Imagine that you and I are in a rowboat. I commit the stupid act of shooting a hole in my end of the boat. Would it be intelligent for you to respond by shooting a hole in your end of the boat?
Or, imagine I were a politician and told you that the Russian, Chinese, Korean, Brazilian and German governments were ripping off their citizens by, on the one hand, taxing them to provide subsidies to their domestic steel industries and, on the other, erecting tariff barriers forcing them to pay higher prices for products containing steel. Would you deem it responsible or intelligent of me to propose retaliatory tariff policy, whereby Americans are ripped off until Russia, China, Korea, Brazilian and German governments stop ripping off their citizens?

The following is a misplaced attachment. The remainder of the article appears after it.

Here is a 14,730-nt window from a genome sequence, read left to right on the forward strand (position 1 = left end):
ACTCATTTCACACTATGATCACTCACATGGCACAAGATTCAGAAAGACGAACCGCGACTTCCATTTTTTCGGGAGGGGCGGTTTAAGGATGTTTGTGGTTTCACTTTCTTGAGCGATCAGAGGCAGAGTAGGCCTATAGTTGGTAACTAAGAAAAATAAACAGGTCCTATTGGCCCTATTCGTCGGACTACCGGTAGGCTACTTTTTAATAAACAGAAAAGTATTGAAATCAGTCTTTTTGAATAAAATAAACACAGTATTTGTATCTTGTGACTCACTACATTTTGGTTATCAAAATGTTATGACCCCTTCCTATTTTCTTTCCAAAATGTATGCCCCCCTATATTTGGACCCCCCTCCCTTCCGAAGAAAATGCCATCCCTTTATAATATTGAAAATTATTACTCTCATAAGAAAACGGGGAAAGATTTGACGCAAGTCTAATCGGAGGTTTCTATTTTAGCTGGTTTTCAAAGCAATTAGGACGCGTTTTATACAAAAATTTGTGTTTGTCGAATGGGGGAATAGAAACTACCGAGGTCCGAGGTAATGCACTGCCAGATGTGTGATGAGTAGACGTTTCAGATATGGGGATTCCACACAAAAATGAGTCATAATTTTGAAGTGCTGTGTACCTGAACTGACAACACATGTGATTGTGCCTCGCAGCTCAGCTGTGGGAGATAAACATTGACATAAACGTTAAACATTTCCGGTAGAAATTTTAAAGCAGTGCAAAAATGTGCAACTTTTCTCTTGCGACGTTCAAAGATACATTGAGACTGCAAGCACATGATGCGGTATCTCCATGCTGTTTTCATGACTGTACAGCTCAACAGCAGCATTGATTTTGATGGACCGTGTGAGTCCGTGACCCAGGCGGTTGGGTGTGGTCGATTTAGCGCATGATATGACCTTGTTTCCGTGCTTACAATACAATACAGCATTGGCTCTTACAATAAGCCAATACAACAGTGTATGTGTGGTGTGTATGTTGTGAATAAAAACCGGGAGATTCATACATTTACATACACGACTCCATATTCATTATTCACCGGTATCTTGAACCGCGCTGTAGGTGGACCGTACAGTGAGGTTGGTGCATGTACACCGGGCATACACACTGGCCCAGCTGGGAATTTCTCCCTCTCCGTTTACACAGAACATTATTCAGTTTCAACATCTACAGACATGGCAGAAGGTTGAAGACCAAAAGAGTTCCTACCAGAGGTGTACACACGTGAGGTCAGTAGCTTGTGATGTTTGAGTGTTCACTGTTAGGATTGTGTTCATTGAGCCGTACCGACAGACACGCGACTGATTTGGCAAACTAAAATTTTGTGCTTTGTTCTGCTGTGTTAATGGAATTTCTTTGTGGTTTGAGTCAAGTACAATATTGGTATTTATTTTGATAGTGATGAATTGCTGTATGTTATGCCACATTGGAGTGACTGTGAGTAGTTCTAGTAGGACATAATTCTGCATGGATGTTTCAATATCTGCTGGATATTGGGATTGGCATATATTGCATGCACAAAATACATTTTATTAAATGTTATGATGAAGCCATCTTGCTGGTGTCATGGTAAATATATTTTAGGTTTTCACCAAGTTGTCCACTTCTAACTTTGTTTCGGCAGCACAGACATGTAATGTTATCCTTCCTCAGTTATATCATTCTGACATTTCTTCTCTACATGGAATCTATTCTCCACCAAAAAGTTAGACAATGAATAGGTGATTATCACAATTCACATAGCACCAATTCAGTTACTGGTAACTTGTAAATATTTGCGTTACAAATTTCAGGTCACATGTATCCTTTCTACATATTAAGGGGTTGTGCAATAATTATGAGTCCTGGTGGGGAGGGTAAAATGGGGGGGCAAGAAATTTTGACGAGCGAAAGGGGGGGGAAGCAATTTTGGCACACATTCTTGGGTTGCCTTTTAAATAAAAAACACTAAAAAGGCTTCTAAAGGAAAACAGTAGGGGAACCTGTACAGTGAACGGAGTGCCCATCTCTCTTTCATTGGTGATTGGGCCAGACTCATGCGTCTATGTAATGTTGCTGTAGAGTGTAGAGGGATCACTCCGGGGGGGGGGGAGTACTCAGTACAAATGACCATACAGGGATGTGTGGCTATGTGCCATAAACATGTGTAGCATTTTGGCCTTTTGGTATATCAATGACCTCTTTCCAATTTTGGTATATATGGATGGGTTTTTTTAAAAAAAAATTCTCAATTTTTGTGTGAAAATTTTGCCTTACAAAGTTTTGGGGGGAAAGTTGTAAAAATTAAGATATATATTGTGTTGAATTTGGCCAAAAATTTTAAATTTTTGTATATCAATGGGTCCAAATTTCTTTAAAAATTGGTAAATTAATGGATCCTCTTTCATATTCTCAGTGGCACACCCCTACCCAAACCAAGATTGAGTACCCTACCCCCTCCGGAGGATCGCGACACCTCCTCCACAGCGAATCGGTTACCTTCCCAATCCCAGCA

Both of these scenarios are applicable to the Bush administration's 30 percent steel tariffs imposed last year. Those tariffs caused the domestic price for some steel products to rise by as much as 40 percent. The clear beneficiaries of the Bush steel tariffs were steel industry executives, stockholders and the approximately 1,700 steelworkers whose jobs were saved.
Tariff policy beneficiaries are always visible, but its victims are mostly invisible. Politicians love this because the beneficiaries know for whom to cast their ballots and the victims don't know whom to blame.
According to a study by the Institute for International Economics, saving those 1,700 jobs in the steel industry cost American consumers $800,000 in the form of higher prices for each steelworker job saved. That's just the monetary side of the picture. According to a study commissioned by the Consuming Industries Trade Action Association, higher steel prices have caused at least 4,500 job losses in no fewer than 16 states